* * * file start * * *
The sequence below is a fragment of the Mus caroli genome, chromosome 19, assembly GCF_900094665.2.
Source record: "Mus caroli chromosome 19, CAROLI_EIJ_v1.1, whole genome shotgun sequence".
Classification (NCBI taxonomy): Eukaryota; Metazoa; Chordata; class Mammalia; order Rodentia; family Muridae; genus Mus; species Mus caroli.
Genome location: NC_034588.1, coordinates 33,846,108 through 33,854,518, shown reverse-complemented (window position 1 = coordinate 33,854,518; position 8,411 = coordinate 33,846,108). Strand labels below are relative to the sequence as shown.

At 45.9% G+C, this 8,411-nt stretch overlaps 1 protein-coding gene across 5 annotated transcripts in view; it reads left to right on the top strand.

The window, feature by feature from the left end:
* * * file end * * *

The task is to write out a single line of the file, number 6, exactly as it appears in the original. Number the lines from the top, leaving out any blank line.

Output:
The window, feature by feature from the left end: